Latest posts by Kevin Beese (see all)
- Law firm’s fees rile Broadview board - September 5, 2017
- Broadview puts lobbyist on payroll despite past scandal - September 5, 2017
- One of village’s own leads Police Department - September 2, 2017
By Kevin Beese
BELLWOOD | Many Bellwood homeowners could see a substantial drop in their mortgage payments in just a couple years.
That is because an estimated 800 Bellwood homes could get required flood insurance lifted from their mortgage after Addison Creek channel improvements and a detention pond in the village are completed.
The Metropolitan Water Reclamation District will be putting $116 million into projects in the Near West Suburbs to alleviate flooding.
“People in the flood plain are required to carry flood insurance as part of their mortgage,” said Bellwood Chief of Staff Pete Tsiolis. “That is a big burden. You are talking about $2,500 a year. It will be a huge savings. Plus, residents will get the relief from not knowing if there home is going to flood when it rains. That is an added benefit.”
The project is expected to take 800 of the 900 Bellwood homes currently in the flood plain out of the flood plain when the Federal Emergency Management Agency redraws its maps. Work is expected to begin this fall and be completed in 18-24 months. It is hoped all improvements are online by Fall 2019.
The Water Reclamation District is getting bids for demolition of the building at 2795 Washington Blvd., Bellwood, which will be used for a detention pond as part of the project.
The project will also benefits homes along the creek in Broadview, Northlake, Melrose Park, Stone Park and Westchester.
Tsiolis said improvements to make the creek flow more efficiently are also part of the project.
“The project will reduce flooding to approximately 2,200 properties along Addison Creek, providing approximately $116 million of flood-relief benefits for communities along Addison Creek,” said Catherine O’Connor, director of engineering for the Water Reclamation District.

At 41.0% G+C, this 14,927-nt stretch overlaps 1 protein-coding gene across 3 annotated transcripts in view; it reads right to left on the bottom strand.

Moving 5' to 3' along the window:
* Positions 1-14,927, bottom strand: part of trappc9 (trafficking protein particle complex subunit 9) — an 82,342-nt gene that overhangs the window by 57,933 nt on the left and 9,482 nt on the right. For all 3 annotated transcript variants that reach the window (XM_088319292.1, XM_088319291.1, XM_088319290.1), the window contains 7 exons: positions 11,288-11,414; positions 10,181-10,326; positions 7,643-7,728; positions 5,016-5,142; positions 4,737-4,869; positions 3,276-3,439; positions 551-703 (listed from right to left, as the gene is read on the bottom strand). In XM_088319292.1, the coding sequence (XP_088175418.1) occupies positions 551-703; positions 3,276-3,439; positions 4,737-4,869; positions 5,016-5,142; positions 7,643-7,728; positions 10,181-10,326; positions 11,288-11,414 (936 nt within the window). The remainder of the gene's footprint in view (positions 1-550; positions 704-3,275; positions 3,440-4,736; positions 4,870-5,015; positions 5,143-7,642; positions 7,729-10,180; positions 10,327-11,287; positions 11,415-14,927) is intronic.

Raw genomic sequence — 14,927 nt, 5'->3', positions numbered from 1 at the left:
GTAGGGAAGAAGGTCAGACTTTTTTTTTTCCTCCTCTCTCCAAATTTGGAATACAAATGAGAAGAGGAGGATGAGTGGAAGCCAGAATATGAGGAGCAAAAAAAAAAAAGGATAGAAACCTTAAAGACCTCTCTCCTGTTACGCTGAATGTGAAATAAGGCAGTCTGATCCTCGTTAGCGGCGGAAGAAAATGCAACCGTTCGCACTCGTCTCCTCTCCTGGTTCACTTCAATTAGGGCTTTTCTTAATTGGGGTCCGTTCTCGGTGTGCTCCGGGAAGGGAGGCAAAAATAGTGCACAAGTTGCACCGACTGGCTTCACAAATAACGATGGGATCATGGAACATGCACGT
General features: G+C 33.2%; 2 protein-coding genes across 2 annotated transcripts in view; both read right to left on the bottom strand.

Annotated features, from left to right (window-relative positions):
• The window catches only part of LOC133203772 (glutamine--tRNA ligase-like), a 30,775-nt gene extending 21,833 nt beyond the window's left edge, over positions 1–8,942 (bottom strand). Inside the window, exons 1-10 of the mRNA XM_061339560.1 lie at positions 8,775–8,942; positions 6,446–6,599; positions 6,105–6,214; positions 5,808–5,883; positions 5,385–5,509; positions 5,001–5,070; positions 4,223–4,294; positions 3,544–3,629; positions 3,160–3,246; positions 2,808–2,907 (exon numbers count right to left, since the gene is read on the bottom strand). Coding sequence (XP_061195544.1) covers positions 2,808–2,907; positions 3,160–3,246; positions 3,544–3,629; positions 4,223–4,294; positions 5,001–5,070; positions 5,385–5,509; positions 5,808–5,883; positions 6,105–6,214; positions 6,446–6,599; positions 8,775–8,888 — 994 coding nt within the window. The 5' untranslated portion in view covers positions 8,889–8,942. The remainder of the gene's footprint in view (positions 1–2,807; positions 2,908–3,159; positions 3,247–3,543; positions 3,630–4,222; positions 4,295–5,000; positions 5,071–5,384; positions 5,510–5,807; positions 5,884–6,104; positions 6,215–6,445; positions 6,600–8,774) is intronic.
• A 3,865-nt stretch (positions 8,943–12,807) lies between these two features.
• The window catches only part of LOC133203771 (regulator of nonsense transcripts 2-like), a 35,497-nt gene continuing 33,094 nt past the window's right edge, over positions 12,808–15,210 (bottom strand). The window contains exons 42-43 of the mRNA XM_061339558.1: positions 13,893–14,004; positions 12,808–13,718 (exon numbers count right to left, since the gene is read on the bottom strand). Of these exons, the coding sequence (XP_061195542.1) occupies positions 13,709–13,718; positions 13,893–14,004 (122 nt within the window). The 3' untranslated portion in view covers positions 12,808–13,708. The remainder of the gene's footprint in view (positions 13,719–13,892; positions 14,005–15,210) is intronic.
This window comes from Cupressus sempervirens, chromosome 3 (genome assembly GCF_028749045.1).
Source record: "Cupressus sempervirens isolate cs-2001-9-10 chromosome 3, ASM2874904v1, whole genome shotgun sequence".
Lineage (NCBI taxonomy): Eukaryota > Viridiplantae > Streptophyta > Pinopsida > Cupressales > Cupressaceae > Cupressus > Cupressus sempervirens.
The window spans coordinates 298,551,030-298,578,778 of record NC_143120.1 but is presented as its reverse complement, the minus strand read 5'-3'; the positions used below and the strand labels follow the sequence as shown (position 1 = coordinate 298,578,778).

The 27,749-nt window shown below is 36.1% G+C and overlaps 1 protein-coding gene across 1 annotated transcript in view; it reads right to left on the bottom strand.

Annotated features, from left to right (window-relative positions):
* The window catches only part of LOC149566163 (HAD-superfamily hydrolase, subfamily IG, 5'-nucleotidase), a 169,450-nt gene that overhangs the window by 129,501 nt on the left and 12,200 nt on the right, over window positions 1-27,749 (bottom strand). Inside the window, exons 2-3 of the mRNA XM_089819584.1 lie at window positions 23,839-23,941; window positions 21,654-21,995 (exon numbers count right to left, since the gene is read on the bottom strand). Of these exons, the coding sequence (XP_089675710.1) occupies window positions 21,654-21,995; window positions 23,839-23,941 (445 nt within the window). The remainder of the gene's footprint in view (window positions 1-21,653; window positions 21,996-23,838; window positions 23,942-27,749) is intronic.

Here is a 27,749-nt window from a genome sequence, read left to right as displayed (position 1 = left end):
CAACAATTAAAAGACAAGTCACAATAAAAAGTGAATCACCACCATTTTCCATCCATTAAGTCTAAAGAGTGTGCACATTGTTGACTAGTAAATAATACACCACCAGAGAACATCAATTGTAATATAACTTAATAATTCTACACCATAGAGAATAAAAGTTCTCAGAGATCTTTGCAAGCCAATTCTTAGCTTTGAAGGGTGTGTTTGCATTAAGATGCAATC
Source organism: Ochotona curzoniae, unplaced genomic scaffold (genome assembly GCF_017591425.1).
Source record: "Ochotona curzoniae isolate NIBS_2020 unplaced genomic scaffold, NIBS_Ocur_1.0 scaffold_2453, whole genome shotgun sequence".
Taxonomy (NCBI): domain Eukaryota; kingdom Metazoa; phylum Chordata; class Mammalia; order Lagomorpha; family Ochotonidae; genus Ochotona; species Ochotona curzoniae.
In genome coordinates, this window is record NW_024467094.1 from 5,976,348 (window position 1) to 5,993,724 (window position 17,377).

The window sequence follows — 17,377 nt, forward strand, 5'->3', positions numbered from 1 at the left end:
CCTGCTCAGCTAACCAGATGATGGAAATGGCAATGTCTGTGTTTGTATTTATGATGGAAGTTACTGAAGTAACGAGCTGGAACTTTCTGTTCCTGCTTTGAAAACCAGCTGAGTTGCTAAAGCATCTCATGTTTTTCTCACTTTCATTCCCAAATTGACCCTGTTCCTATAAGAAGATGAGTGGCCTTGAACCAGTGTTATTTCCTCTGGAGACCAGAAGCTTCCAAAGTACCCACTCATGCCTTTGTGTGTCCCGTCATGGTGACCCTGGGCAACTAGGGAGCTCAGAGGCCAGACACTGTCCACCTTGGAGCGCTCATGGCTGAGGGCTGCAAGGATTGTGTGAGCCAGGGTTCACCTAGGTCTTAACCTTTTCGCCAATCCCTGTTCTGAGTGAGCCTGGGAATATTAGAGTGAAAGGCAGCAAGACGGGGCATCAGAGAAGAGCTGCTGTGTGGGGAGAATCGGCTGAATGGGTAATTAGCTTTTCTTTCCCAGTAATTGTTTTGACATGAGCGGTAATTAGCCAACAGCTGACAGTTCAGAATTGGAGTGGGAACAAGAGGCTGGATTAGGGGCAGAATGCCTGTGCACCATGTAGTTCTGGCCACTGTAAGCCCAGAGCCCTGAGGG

Tsiolis said the project will be welcomed relief to many Bellwood residents.
“In my six or seven years here, one of the few questions the mayor gets is ‘What are you going to do about flooding? What are you going to do about flooding?’” Tsiolis said. “When some people heard about the detention pond, they asked ‘How quickly can you build it?’”
Tsiolis said for the Water Reclamation District to dedicate nearly $120 million out of a $600 million budget to the Near West Suburbs is a credit to the various mayors who continued to push for the improvements.
“The Metropolitan Water Reclamation District covers all of Cook County. For them to fund a project of this magnitude is something,” Tsiolis said. “It is a huge chunk of revenue to fix flooding. The fact that Bellwood and the other towns got this is a wonderful sign.”
Tsiolis noted that about 15 years ago, various area mayors formed the Addison Creek Restoration Commission in an effort to figure out ways to reduce flooding along the creek. The mayors went out and got grant money and hired Burke Engineering Co. to come up with solutions.
“(The mayors) saw the price tag and knew they couldn’t do it and they knew voters wouldn’t want to do it because some do not flood,” Tsiolis said.
The mayors began lobbying the Water Reclamation District, which eventually took on the project.
Initially, the detention pond was going to be created in Melrose Park, but the proposed site became an ongoing issue because of an existing business on the land and difficulties in acquiring the parcel. Bellwood stepped in and met with MWRD officials individually, pitching the Washington Boulevard site, which had a vacant industrial building on it.
“We convinced them with data that our site was better,” Tsiolis said.
The village’s chief of staff said Bellwood had shut the building down two years early due to code violations.
“We had issues with the landlord,” Tsiolis said. “We used all of this to the benefit of Bellwood.”
Tsiolis said that a few houses along the creek may need to be taken for the Addison Creek improvements. He said representatives of all six towns deserve credit for getting the project approved.
“The communities all got together and worked really hard,” Tsiolis said. “It is extremely important to get this done. The Metropolitan Water Reclamation District is doing a great service to the six towns. For them to put so much money into the western suburbs is pretty impressive.”